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Panel 2
European Gaze, Diversity of Black Experiences, Gayification & Blackness in Uruguay.

Painel 2:  The panel featuring Felipe Arocena, Koyo Kouoh, Diedrich Diedrichsen and Ute Fendler was one of four where conversations happened in an organic format with a vary malleable structure.
Painel 2: The panel featuring Felipe Arocena, Koyo Kouoh, Diedrich Diedrichsen and Ute Fendler was one of four where conversations happened in an organic format with a vary malleable structure. | © Taylla de Paula

“My knowledge is non-academic, non-research and non-conceptual. I believe in knowledge that comes to you through your tissues.”---Koyo Kouh

The panel featuring Felipe Arocena, Koyo Kouoh, Diedrich Diedrichsen and Ute Fendler was one of four where conversations happened in an organic format with a vary malleable structure.

Koyo Kouoh, an artist started off the conversation by reflecting back on two points from the keynote addresses which caught her attention; the visuals of slavery from Schwarcz’s presentation and Snoep’s Cabinet of Curiosities. Kouoh talked about the existence of amnesia in relation to Schwarcz’s talk, saying, “Although she (Schwarcz) did not really say it, there is amnesia that exists when we talk about slavery and its impact.” Kouh also talked about her disagreement with Snoep’s point that the problem with museums in Europe, notably Germany and France, is rooted in the politics of the countries not the museums themselves. Kouh believes the opposite. “The fire that European ethnographic museums are facing right now and rightfully so is because it is these institutions that are responsible for the failures in collaborating with non-European cultures.” Kouoh, the only black woman on the panel went on to share her feelings of joy and inexplicable excitement on being back in Bahia, where she has been several times before and where she always feels at home. “I feel an intimacy with black people all over the world and what connects us is humungous. I don’t know where to begin or end,” she said. She went on to talk about the continuous resilience of black people despite the centuries of oppression and how this strength has shaped the ways black people exist worldwide. “After the pain and horrors we have endured we still have the constant ability to recreate ourselves and be totally resistant to genocide and rise again and again.” Kouoh addressed the distortion of the African continent through the white European lens, the fetishization of African heritage and how this has placed the African continent in a position of economic pessimism that has greatly affected the lives and minds of black African people.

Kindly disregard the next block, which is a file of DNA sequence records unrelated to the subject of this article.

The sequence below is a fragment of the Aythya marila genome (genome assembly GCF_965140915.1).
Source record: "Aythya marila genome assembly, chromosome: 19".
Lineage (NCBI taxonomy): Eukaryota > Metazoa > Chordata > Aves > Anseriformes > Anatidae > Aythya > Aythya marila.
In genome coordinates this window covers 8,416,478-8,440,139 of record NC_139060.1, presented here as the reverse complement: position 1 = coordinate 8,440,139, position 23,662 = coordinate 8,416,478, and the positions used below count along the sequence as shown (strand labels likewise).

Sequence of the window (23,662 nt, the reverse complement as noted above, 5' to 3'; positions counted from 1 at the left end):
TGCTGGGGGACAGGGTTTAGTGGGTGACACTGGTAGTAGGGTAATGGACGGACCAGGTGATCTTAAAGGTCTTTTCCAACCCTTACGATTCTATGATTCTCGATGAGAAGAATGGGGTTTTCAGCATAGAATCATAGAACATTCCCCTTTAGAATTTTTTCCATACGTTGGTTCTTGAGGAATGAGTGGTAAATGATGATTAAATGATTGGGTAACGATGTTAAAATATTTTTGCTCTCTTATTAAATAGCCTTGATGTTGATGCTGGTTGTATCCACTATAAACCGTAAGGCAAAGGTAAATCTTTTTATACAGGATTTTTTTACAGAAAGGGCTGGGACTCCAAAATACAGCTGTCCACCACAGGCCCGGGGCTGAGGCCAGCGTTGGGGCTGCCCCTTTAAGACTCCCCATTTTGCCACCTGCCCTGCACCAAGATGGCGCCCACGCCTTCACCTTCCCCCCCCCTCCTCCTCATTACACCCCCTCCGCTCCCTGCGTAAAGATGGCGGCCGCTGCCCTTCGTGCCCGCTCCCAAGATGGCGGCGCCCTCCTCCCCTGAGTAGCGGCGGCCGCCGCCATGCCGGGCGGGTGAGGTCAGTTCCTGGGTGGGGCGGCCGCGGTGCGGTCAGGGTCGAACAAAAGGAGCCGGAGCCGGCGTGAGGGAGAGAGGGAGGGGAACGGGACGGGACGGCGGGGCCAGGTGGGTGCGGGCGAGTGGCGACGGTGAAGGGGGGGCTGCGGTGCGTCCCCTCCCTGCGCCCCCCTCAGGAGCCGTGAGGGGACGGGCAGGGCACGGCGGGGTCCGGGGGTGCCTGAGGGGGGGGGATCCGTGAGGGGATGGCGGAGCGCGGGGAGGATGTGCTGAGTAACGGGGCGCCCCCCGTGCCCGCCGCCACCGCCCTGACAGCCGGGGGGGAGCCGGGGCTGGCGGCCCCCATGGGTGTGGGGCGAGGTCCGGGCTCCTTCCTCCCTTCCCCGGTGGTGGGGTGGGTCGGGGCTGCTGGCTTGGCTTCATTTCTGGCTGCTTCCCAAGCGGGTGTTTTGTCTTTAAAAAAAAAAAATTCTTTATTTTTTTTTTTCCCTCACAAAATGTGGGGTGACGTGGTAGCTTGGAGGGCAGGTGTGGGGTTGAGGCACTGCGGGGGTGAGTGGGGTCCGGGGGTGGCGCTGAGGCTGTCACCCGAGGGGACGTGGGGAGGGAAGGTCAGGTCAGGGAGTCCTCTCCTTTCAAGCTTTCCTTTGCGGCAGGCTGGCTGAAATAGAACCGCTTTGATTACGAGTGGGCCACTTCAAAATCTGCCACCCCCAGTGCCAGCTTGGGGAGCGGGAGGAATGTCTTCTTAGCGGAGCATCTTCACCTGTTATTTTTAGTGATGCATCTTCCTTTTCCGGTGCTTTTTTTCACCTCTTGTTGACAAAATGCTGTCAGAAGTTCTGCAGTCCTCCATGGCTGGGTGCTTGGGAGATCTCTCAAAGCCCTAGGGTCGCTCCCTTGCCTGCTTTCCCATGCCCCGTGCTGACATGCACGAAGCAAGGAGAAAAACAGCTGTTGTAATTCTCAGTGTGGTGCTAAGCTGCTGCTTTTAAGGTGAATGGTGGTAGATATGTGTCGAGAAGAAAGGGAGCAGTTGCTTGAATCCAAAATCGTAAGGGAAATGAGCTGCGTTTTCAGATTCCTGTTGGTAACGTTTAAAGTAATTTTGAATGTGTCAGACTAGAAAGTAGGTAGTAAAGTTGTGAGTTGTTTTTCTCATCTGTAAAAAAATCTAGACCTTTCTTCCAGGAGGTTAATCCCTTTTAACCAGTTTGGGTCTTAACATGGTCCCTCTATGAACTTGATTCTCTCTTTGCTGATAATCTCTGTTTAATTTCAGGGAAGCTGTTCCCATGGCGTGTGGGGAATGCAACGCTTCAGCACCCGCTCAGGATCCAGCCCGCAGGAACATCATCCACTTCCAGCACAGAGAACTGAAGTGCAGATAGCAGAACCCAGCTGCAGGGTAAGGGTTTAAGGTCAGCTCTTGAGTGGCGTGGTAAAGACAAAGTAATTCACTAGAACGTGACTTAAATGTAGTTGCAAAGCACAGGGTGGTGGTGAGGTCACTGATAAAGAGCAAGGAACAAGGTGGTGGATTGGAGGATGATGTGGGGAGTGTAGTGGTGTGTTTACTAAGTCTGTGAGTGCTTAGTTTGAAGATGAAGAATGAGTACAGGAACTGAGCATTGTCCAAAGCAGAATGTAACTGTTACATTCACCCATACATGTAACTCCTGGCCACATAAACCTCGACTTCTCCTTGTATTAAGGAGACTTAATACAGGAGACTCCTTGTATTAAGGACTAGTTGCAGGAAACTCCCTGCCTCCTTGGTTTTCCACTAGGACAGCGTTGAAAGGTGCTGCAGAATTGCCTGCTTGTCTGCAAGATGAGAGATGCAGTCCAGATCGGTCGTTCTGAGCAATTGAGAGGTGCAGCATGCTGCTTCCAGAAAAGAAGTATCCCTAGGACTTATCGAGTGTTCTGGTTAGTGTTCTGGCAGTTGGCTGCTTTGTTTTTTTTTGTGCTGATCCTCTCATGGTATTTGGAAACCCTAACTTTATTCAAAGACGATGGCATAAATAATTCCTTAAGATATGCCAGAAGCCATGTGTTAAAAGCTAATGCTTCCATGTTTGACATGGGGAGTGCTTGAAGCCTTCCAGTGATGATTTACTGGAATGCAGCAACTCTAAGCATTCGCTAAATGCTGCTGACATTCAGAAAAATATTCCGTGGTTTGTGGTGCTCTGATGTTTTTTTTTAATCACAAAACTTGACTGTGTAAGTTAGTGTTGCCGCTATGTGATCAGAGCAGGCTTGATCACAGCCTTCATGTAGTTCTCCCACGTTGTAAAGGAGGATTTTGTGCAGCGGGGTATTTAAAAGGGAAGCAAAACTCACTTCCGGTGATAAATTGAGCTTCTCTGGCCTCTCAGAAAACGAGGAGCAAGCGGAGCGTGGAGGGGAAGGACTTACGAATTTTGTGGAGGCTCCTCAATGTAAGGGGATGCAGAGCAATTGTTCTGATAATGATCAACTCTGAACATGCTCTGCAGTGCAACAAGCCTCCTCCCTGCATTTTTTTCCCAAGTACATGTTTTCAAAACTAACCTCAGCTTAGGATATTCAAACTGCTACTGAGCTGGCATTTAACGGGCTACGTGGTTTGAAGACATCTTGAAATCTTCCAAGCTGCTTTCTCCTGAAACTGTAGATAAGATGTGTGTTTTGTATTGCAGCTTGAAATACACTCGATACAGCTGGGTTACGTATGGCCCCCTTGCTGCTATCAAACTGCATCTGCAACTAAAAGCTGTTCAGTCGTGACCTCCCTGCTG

Ute Fendler, researcher and professor talked about the different ways black artists have created stories that address their varied realities. She highlighted the works of French filmmakers, Guy Deslauriers and Dyana Gaye along with the writings of Guadelepan author Maryse Conde. Diversity of experiences and the absence of a single black story were the focus of her presentation.

From Fendler’s thread of varied black realities, cultural critic and German author, Diedrich Diederichsen steered the conversation into what he called, “the dubious and problematic European creation of the adventurer and the problematic European traditions of ethnography and exploration.” To illustrate these points, Diedrichsen used the life and work of German author Hubert Fichte who spent a large part of his life existing in a dichotomous state of enlightened researcher along with being a eurocentric writer. Diedrichsen talked about Fichte’s desire to create a “gayification of the world, bringing tenderness and eroticism.”

The panel ended with Felipe Arocena highlighting the legacy of “whitening the race” in Uruguay where non-black immigrants were brought into the country after the end of the Trans-Atlantic slave trade in order to lead to the “dilution of the black race.” According to Arocena, about 1 in 10 Uruguayans today identify as being Afro-descendants.

After running behind schedule the panel ended with very few questions but a larger understanding on how the experiences of blackness worldwide are still predominantly viewed from the viewpoint of slavery and oppression; an unnervingly white and eurocentric representation.

by Tari Ngangura

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